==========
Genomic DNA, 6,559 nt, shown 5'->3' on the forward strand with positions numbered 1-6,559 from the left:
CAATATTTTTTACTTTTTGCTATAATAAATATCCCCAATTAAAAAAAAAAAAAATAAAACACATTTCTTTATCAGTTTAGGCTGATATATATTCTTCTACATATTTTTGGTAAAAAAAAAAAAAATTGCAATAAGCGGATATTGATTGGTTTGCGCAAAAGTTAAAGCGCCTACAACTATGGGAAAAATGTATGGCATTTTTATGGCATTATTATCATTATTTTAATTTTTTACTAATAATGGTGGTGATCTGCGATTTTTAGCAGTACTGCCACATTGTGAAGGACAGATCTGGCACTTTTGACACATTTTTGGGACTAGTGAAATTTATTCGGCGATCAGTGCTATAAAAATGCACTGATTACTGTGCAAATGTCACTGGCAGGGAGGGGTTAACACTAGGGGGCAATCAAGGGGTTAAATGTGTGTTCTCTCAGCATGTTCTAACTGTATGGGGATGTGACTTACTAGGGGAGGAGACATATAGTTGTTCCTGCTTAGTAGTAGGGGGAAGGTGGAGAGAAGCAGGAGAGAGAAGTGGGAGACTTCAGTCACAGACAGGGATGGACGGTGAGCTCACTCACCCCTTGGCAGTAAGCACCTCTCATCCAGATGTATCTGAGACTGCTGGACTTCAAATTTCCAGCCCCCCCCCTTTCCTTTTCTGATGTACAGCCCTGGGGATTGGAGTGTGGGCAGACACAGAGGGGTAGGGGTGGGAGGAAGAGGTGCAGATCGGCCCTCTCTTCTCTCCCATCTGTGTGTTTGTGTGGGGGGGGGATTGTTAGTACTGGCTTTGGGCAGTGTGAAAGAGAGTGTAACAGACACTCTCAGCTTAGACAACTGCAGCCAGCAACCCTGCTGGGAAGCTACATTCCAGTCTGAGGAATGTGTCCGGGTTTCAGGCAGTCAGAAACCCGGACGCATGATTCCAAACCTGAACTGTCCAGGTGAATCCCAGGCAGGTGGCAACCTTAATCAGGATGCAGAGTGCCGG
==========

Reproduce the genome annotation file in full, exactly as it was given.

Genomic DNA, 6,559 nt, shown 5'->3' on the forward strand with positions numbered 1-6,559 from the left:
CAATATTTTTTACTTTTTGCTATAATAAATATCCCCAATTAAAAAAAAAAAAAATAAAACACATTTCTTTATCAGTTTAGGCTGATATATATTCTTCTACATATTTTTGGTAAAAAAAAAAAAAATTGCAATAAGCGGATATTGATTGGTTTGCGCAAAAGTTAAAGCGCCTACAACTATGGGAAAAATGTATGGCATTTTTATGGCATTATTATCATTATTTTAATTTTTTACTAATAATGGTGGTGATCTGCGATTTTTAGCAGTACTGCCACATTGTGAAGGACAGATCTGGCACTTTTGACACATTTTTGGGACTAGTGAAATTTATTCGGCGATCAGTGCTATAAAAATGCACTGATTACTGTGCAAATGTCACTGGCAGGGAGGGGTTAACACTAGGGGGCAATCAAGGGGTTAAATGTGTGTTCTCTCAGCATGTTCTAACTGTATGGGGATGTGACTTACTAGGGGAGGAGACATATAGTTGTTCCTGCTTAGTAGTAGGGGGAAGGTGGAGAGAAGCAGGAGAGAGAAGTGGGAGACTTCAGTCACAGACAGGGATGGACGGTGAGCTCACTCACCCCTTGGCAGTAAGCACCTCTCATCCAGATGTATCTGAGACTGCTGGACTTCAAATTTCCAGCCCCCCCCCTTTCCTTTTCTGATGTACAGCCCTGGGGATTGGAGTGTGGGCAGACACAGAGGGGTAGGGGTGGGAGGAAGAGGTGCAGATCGGCCCTCTCTTCTCTCCCATCTGTGTGTTTGTGTGGGGGGGGGATTGTTAGTACTGGCTTTGGGCAGTGTGAAAGAGAGTGTAACAGACACTCTCAGCTTAGACAACTGCAGCCAGCAACCCTGCTGGGAAGCTACATTCCAGTCTGAGGAATGTGTCCGGGTTTCAGGCAGTCAGAAACCCGGACGCATGATTCCAAACCTGAACTGTCCAGGTGAATCCCAGGCAGGTGGCAACCTTAATCAGGATGCAGAGTGCCGG